Flea & Tick control safety: PSA from Vet Blog

Vet Blog has an explanation of why Hartz, Sargeant’s, and other cheap over the counter flea and tick prevention products are extremely dangerous. An excerpt:

Most veterinary products are designed act on nerve cells that only fleas or other arthropods possess. They therefore are very toxic to fleas and very non-toxic to mammals (although individual dogs and cats can react to the active or inert ingredients in any of the products).

Most cheap over-the-counter products contain pyrethrins or pyrethroids. These pesticides are toxic to just about every creature. Fleas and other arthropods are most sensitive. Cats are next. Then come dogs. Their margin of safety is poor. It is my opinion that these products are dangerous, period. …

The U.S. Environmental Protection Agency is pursuing a series of actions to increase the safety of spot-on pesticide products for flea and tick control for cats and dogs. Immediately, EPA will begin reviewing labels and determining which ones need stronger and clearer labeling statements. EPA will also develop more stringent testing and evaluation requirements for both existing and new products. EPA expects these steps will help prevent adverse reactions from pet spot-on products. EPA is coordinating with Health Canada and with the Food and Drug Administration’s Center for Veterinary Medicine on these actions.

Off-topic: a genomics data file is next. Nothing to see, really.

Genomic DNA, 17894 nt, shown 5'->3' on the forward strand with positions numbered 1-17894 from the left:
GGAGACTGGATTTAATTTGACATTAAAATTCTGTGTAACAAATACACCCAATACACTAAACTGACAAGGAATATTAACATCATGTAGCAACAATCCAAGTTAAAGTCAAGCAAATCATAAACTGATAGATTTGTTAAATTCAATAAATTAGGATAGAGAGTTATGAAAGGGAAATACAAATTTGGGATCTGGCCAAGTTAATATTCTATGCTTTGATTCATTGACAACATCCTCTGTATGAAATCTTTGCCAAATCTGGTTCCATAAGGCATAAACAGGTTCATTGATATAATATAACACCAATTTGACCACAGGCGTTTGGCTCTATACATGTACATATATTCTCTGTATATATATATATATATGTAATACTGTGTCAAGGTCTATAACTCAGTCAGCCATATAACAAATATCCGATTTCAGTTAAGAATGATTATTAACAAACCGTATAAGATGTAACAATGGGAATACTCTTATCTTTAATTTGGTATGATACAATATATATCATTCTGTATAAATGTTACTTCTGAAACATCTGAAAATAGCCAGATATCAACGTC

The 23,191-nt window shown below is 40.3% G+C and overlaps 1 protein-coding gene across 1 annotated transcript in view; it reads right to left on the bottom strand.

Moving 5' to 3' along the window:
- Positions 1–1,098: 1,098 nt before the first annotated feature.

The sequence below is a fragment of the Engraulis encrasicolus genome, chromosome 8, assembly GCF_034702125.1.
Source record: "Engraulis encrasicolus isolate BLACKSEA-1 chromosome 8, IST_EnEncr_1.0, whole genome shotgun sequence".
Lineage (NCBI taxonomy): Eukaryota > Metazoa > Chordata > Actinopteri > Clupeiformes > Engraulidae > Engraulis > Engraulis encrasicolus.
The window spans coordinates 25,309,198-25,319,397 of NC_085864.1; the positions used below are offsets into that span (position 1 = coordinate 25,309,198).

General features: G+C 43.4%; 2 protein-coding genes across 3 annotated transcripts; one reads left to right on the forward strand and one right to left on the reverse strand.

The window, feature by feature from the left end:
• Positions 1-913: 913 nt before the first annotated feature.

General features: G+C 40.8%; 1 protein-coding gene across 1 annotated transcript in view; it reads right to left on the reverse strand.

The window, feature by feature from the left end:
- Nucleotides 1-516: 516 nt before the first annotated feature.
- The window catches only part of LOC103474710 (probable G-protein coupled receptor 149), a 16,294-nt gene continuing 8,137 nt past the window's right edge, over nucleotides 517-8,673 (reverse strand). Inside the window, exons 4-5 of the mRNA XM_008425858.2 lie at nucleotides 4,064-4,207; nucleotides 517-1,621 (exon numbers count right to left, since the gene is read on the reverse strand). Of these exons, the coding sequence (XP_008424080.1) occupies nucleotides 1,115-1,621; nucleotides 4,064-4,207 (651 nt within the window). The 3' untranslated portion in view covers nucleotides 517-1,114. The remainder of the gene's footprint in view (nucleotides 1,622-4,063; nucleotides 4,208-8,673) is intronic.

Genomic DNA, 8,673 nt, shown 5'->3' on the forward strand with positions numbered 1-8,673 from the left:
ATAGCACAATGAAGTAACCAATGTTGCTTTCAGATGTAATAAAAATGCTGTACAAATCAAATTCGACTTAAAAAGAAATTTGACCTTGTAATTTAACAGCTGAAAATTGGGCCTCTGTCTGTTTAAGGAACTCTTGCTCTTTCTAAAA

EPA doesn’t name names, but I will. HARTZ and SARGEANT’S!

I wish EPA would ban these products. Sadly, that doesn’t seem likely. I urge you, in the strongest terms possible, never to use these products.

You can read the whole thing here.


2 responses to “Flea & Tick control safety: PSA from Vet Blog

  1. Ten years ago, our delightful little Fonzie was very nearly killed by one of those products and then very nearly killed by the infection that set in as a result of his treatment for the pesticide. His body temperature, depressed by the first cause and elevated by the second, went through a swing of ten degrees F in four days.

    Not only was the pesticide at fault, the directions for application were, too. They called not for a spot application at the back of the neck, but for a swath along the spine. Like idiots, we followed those directions — which, of course, meant that he could, and did, get at the stuff with his tongue.

    Never, ever buy anything with pyrethrins.

  2. Poor Fonzie, and you must have been terrified.

    These pyrethin people should be arrested for selling this stuff, marketing it as if it’s safe, marketing it to poor people who may (reasonably) think it’s a reasonable alternative to (truly expensive) vet products they may be struggling to afford.

    It’s NOT a reasonable alternative, of course, but I’m with Barchas on this: it should be banned, because there will always be people who don’t know yet that it’s extremely dangerous.

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